Effectiveness of Sacral Neuromodulation in Low Anterior Resection Syndrome

2018-07-27 13:25:22 | BioPortfolio


Low anterior resection syndrome (LARS) is a complex disorder suffered by patients who undergo rectal resection mainly due to rectal cancer. It is characterized by fecal incontinence, fragmented defecation, constipation, defecatory urgency among others, which induce an impairment in quality of life.

LARS treatment armamentarium is scarce and with no long-term relief, being a difficult challenge for surgeons. There is evidence showing that sacral neuromodulation (SNM) improves patients' symptoms and quality of life. However, no prospective randomized studies have supported this improvement.

This is a prospective randomized cross-over study which evaluates the effectiveness of SNM in LARS, especifically analyzing intestinal, urinary, sexual symptoms as well as quality of life.

Study Design


Low Anterior Resection Syndrome


Sacral neuromodulation


Hospital Universitari Vall d'Hebrón Research Institute




Hospital Universitari Vall d'Hebron Research Institute

Results (where available)

View Results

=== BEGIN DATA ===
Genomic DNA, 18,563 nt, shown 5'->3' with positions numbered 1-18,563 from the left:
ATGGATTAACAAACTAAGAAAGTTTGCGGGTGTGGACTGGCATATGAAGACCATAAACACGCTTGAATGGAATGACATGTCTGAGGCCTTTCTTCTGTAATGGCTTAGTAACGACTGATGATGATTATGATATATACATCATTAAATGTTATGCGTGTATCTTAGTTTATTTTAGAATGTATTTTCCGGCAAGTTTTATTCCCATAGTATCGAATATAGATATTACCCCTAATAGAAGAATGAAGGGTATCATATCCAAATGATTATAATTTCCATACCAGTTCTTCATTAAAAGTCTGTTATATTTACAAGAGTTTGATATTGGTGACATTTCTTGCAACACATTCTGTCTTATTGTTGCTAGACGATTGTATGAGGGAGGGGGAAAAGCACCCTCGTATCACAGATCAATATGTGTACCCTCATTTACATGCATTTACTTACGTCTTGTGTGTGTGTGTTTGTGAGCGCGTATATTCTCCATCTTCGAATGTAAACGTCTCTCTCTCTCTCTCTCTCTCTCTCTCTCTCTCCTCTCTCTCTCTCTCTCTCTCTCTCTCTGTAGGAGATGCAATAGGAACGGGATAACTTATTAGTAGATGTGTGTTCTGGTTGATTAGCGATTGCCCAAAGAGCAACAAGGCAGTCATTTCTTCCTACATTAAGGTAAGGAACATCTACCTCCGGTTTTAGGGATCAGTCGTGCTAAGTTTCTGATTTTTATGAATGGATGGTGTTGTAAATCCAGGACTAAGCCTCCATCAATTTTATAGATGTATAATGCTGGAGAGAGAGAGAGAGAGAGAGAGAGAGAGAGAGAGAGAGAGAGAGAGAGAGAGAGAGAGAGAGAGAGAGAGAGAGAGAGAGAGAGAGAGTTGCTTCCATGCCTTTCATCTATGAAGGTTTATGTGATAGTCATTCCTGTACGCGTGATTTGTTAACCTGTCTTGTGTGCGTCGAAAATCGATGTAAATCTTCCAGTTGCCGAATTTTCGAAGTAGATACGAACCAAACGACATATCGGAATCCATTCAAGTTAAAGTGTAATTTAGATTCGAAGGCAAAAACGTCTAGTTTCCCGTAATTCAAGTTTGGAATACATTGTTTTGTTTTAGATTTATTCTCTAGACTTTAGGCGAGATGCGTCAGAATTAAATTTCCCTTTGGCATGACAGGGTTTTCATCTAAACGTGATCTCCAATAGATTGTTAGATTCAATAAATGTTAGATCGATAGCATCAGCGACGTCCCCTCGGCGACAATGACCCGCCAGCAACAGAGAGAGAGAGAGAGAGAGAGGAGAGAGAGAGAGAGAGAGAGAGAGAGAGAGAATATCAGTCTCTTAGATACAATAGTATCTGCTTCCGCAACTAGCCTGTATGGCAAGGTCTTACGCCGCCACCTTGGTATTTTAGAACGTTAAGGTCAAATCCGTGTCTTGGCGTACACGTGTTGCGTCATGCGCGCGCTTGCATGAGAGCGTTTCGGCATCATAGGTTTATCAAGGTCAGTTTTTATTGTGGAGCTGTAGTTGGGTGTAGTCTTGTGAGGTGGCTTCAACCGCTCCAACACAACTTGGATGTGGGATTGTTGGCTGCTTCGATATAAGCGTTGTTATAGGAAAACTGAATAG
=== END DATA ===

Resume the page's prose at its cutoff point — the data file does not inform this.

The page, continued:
Published on BioPortfolio: 2018-07-27T13:25:22-0400

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Medical and Biotech [MESH] Definitions

A malabsorption syndrome resulting from extensive operative resection of the SMALL INTESTINE, the absorptive region of the GASTROINTESTINAL TRACT.

Rapid swelling, increased tension, pain, and ischemic necrosis of the muscles of the anterior tibial compartment of the leg, often following excessive PHYSICAL EXERTION.

The lumbar and sacral plexuses taken together. The fibers of the lumbosacral plexus originate in the lumbar and upper sacral spinal cord (L1 to S3) and innervate the lower extremities.

A nerve which originates in the lumbar and sacral spinal cord (L4 to S3) and supplies motor and sensory innervation to the lower extremity. The sciatic nerve, which is the main continuation of the sacral plexus, is the largest nerve in the body. It has two major branches, the TIBIAL NERVE and the PERONEAL NERVE.

An idiopathic syndrome characterized by the formation of granulation tissue in the anterior cavernous sinus or superior orbital fissure, producing a painful ophthalmoplegia. (Adams et al., Principles of Neurology, 6th ed, p271)

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